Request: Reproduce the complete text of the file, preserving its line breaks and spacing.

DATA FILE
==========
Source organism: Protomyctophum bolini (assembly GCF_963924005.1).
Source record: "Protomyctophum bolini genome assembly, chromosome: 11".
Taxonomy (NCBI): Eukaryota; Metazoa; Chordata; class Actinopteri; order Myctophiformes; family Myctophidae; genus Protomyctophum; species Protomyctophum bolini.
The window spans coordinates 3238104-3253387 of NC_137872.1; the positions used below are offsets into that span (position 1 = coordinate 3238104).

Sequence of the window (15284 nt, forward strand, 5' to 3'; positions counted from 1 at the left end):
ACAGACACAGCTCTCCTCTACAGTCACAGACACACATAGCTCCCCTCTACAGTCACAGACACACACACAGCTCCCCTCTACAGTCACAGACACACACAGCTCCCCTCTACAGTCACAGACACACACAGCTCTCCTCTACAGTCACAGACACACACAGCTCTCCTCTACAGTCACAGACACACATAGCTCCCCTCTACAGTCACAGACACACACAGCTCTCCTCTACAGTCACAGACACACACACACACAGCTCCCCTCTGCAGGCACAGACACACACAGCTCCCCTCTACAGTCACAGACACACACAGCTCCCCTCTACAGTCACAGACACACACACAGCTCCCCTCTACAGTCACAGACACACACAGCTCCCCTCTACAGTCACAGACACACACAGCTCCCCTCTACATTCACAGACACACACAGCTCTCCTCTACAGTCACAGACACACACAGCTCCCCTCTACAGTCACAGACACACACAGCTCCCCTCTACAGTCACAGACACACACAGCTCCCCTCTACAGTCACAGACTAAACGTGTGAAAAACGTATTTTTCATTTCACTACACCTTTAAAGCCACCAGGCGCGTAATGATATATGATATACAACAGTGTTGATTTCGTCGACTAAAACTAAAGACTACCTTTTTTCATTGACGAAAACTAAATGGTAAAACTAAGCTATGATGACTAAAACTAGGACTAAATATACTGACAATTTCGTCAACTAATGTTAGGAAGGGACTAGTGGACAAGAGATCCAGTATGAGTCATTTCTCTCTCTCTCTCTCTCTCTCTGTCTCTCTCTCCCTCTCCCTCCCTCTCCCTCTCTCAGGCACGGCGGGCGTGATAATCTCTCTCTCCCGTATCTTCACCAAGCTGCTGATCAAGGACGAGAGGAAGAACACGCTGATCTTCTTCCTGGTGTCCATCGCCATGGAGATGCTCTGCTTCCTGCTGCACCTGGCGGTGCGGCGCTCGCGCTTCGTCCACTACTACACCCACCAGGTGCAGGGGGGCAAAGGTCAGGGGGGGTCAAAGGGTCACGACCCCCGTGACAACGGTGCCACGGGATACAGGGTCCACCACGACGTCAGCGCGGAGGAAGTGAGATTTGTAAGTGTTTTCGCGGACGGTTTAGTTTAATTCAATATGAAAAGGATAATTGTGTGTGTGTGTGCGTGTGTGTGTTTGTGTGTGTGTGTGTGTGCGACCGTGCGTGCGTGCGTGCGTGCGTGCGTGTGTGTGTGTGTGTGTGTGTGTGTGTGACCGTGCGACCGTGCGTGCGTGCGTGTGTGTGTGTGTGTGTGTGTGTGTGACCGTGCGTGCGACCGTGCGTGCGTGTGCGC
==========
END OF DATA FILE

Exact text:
Source organism: Protomyctophum bolini (assembly GCF_963924005.1).
Source record: "Protomyctophum bolini genome assembly, chromosome: 11".
Taxonomy (NCBI): Eukaryota; Metazoa; Chordata; class Actinopteri; order Myctophiformes; family Myctophidae; genus Protomyctophum; species Protomyctophum bolini.
The window spans coordinates 3238104-3253387 of NC_137872.1; the positions used below are offsets into that span (position 1 = coordinate 3238104).

Sequence of the window (15284 nt, forward strand, 5' to 3'; positions counted from 1 at the left end):
ACAGACACAGCTCTCCTCTACAGTCACAGACACACATAGCTCCCCTCTACAGTCACAGACACACACACAGCTCCCCTCTACAGTCACAGACACACACAGCTCCCCTCTACAGTCACAGACACACACAGCTCTCCTCTACAGTCACAGACACACACAGCTCTCCTCTACAGTCACAGACACACATAGCTCCCCTCTACAGTCACAGACACACACAGCTCTCCTCTACAGTCACAGACACACACACACACAGCTCCCCTCTGCAGGCACAGACACACACAGCTCCCCTCTACAGTCACAGACACACACAGCTCCCCTCTACAGTCACAGACACACACACAGCTCCCCTCTACAGTCACAGACACACACAGCTCCCCTCTACAGTCACAGACACACACAGCTCCCCTCTACATTCACAGACACACACAGCTCTCCTCTACAGTCACAGACACACACAGCTCCCCTCTACAGTCACAGACACACACAGCTCCCCTCTACAGTCACAGACACACACAGCTCCCCTCTACAGTCACAGACTAAACGTGTGAAAAACGTATTTTTCATTTCACTACACCTTTAAAGCCACCAGGCGCGTAATGATATATGATATACAACAGTGTTGATTTCGTCGACTAAAACTAAAGACTACCTTTTTTCATTGACGAAAACTAAATGGTAAAACTAAGCTATGATGACTAAAACTAGGACTAAATATACTGACAATTTCGTCAACTAATGTTAGGAAGGGACTAGTGGACAAGAGATCCAGTATGAGTCATTTCTCTCTCTCTCTCTCTCTCTCTGTCTCTCTCTCCCTCTCCCTCCCTCTCCCTCTCTCAGGCACGGCGGGCGTGATAATCTCTCTCTCCCGTATCTTCACCAAGCTGCTGATCAAGGACGAGAGGAAGAACACGCTGATCTTCTTCCTGGTGTCCATCGCCATGGAGATGCTCTGCTTCCTGCTGCACCTGGCGGTGCGGCGCTCGCGCTTCGTCCACTACTACACCCACCAGGTGCAGGGGGGCAAAGGTCAGGGGGGGTCAAAGGGTCACGACCCCCGTGACAACGGTGCCACGGGATACAGGGTCCACCACGACGTCAGCGCGGAGGAAGTGAGATTTGTAAGTGTTTTCGCGGACGGTTTAGTTTAATTCAATATGAAAAGGATAATTGTGTGTGTGTGTGCGTGTGTGTGTTTGTGTGTGTGTGTGTGTGCGACCGTGCGTGCGTGCGTGCGTGCGTGCGTGTGTGTGTGTGTGTGTGTGTGTGTGTGACCGTGCGACCGTGCGTGCGTGCGTGTGTGTGTGTGTGTGTGTGTGTGTGACCGTGCGTGCGACCGTGCGTGCGTGTGCGC